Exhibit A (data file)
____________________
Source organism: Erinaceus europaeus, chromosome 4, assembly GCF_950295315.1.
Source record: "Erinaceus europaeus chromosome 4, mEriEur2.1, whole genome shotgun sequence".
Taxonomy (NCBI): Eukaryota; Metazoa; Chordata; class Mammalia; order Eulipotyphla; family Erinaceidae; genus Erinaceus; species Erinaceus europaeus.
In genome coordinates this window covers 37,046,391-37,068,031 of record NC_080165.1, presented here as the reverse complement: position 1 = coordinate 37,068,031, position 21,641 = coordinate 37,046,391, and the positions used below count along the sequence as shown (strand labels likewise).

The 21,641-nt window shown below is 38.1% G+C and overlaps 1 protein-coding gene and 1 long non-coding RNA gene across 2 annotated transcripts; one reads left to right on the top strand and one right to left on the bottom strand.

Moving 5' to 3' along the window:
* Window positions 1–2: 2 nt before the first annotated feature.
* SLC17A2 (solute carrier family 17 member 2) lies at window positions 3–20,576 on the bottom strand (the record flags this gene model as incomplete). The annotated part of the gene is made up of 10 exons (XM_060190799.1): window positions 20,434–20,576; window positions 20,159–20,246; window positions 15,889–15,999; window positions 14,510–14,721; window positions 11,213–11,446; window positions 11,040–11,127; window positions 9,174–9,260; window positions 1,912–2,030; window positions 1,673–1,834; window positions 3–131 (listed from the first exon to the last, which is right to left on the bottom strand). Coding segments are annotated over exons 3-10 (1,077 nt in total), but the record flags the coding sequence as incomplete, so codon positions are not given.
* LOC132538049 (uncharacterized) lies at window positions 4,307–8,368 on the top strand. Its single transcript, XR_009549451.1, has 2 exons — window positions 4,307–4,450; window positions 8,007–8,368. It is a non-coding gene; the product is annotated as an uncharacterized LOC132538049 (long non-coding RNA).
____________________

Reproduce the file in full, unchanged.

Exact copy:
Source organism: Erinaceus europaeus, chromosome 4, assembly GCF_950295315.1.
Source record: "Erinaceus europaeus chromosome 4, mEriEur2.1, whole genome shotgun sequence".
Taxonomy (NCBI): Eukaryota; Metazoa; Chordata; class Mammalia; order Eulipotyphla; family Erinaceidae; genus Erinaceus; species Erinaceus europaeus.
In genome coordinates this window covers 37,046,391-37,068,031 of record NC_080165.1, presented here as the reverse complement: position 1 = coordinate 37,068,031, position 21,641 = coordinate 37,046,391, and the positions used below count along the sequence as shown (strand labels likewise).

The 21,641-nt window shown below is 38.1% G+C and overlaps 1 protein-coding gene and 1 long non-coding RNA gene across 2 annotated transcripts; one reads left to right on the top strand and one right to left on the bottom strand.

Moving 5' to 3' along the window:
* Window positions 1–2: 2 nt before the first annotated feature.
* SLC17A2 (solute carrier family 17 member 2) lies at window positions 3–20,576 on the bottom strand (the record flags this gene model as incomplete). The annotated part of the gene is made up of 10 exons (XM_060190799.1): window positions 20,434–20,576; window positions 20,159–20,246; window positions 15,889–15,999; window positions 14,510–14,721; window positions 11,213–11,446; window positions 11,040–11,127; window positions 9,174–9,260; window positions 1,912–2,030; window positions 1,673–1,834; window positions 3–131 (listed from the first exon to the last, which is right to left on the bottom strand). Coding segments are annotated over exons 3-10 (1,077 nt in total), but the record flags the coding sequence as incomplete, so codon positions are not given.
* LOC132538049 (uncharacterized) lies at window positions 4,307–8,368 on the top strand. Its single transcript, XR_009549451.1, has 2 exons — window positions 4,307–4,450; window positions 8,007–8,368. It is a non-coding gene; the product is annotated as an uncharacterized LOC132538049 (long non-coding RNA).